“Red Stands for Blood” begins innocently enough, with a call inquiring if the Tambourine would be available to rent for an evening. When asking the caller for the details Rocky is asked to meet the caller at a certain address to talk it over. His radar up, Rocky nevertheless makes the trek through Cairo’s narrow, winding streets to the caller’s address in a run down part of the city, where he learns that indeed the query about renting his cafe for an evening has been a ruse. Turning down the offer to bodyguard something precious and potentially dangerous, Rocky leaves the man’s room only to hear shots and turn to see the man he had just spoken with fall to the floor dead. But he also gets a glimpse of the murderer, which only deepens the mystery after Rocky calls in Sam and Greco, who inform him that the description of the murderer is that of a man dead for two years. Things get sticky when the expected beautiful woman appears that night and threatens Rocky’s life with a dangerous looking pistol pointed in his direction, and there’s that dead murderer skulking about after Rocky as well, trying to threaten him off as witness to the murder he committed, or else. So listen now to learn what everyone is after, why they believe Rocky has it, and what lengths they will go to in order to relieve Rocky of it–including murder. Espionage, international intrigue, a beautiful woman, and murder. How does Rocky somehow find himself in the middle of all these nasty messes? These questions are exactly what Sam Sabaaya asks Rocky when he finds him at the eye of another murder where “Red Stands for Blood.”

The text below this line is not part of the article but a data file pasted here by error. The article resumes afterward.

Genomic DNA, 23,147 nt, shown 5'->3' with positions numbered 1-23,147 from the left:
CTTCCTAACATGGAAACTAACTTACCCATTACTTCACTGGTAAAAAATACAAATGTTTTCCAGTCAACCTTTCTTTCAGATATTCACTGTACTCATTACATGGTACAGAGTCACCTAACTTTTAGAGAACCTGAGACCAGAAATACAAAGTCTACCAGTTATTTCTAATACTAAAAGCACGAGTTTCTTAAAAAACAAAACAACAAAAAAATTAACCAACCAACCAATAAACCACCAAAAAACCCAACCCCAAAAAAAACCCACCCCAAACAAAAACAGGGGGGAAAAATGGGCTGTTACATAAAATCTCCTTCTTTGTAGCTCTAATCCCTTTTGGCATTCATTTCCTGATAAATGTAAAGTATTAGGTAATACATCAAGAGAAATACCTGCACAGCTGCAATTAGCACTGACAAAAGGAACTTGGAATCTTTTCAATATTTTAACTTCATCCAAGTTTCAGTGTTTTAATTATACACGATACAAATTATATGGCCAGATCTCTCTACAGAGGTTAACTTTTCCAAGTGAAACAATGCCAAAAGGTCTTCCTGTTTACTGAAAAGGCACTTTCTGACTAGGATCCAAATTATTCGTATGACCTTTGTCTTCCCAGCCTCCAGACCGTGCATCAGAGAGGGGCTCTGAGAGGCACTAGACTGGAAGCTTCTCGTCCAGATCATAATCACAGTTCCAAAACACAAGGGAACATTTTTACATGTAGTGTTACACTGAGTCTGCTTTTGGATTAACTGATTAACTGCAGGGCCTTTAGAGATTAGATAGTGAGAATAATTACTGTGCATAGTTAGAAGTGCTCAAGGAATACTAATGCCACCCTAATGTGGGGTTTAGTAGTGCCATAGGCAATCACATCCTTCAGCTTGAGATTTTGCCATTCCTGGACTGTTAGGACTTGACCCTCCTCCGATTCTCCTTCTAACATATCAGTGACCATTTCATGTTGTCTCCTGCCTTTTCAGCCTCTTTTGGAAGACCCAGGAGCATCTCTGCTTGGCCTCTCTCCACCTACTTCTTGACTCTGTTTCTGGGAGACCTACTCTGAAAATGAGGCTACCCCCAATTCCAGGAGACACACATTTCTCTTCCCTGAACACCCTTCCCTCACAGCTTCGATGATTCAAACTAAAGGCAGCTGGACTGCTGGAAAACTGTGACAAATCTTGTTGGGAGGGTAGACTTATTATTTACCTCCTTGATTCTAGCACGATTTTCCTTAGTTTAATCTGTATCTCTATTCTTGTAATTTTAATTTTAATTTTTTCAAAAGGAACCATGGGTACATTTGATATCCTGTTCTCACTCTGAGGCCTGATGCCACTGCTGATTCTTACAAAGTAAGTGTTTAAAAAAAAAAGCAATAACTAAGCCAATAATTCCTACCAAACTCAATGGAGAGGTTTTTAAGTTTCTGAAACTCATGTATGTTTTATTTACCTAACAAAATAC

Play Time: 29:40

{Though the freezing walk to the corner newsstand in February of 1949 was a bone-chilling one, the neighborhood gang was well rewarded with their selected pulp magazines that month. Astounding SF (1930-present, now Analog) offered a most intriguing cover arrangement along with the cautionary message that maybe humanity wasn’t ready for the stars. Along with the cover story by “Will Stewart” (a pseudonym for Jack Williamson), there were stories by Eric Frank Russell, Henry Kuttner & C. L. Moore, John Christopher, and a couple of others less well known. Astounding held to its solid monthly schedule in 1949. Startling Stories (1939-55) was on its game with the issue below, for it featured what would become a minor classic in Henry Kuttner’s short novel “The Time Axis,” which was illustrated by the incomparable Virgil Finlay. Among others there were also stories by John D. MacDonald, Murray Leinster, and L. Ron Hubbard. What an issue! Startling Stories was a bi-monthly in 1949. Thrilling Wonder Stories (1936-55) produced a classic issue with its February 1949 offering, for it ran what would become one of, if not the most famous of A. E, Van Vogt’s shorter works, his novella “The Weapon Shops if Isher.” This famous collector’s issue also held stories by Noel Loomis, Ray Bradbury, James Blish & Damon Knight, Sam Merwin Jr., Margaret St. Clair, Murray Leinster,  and last but not least, Theodore Sturgeon. I can’t imagine what this issue would be worth to serious collectors today. TWS was a bi-monthly in 1949.]

[Left: Astounding, Feb. 1949 – Center: Startling Stories, Jan. 1949 – Right: Thrilling Wonder Stories, Feb. 1949]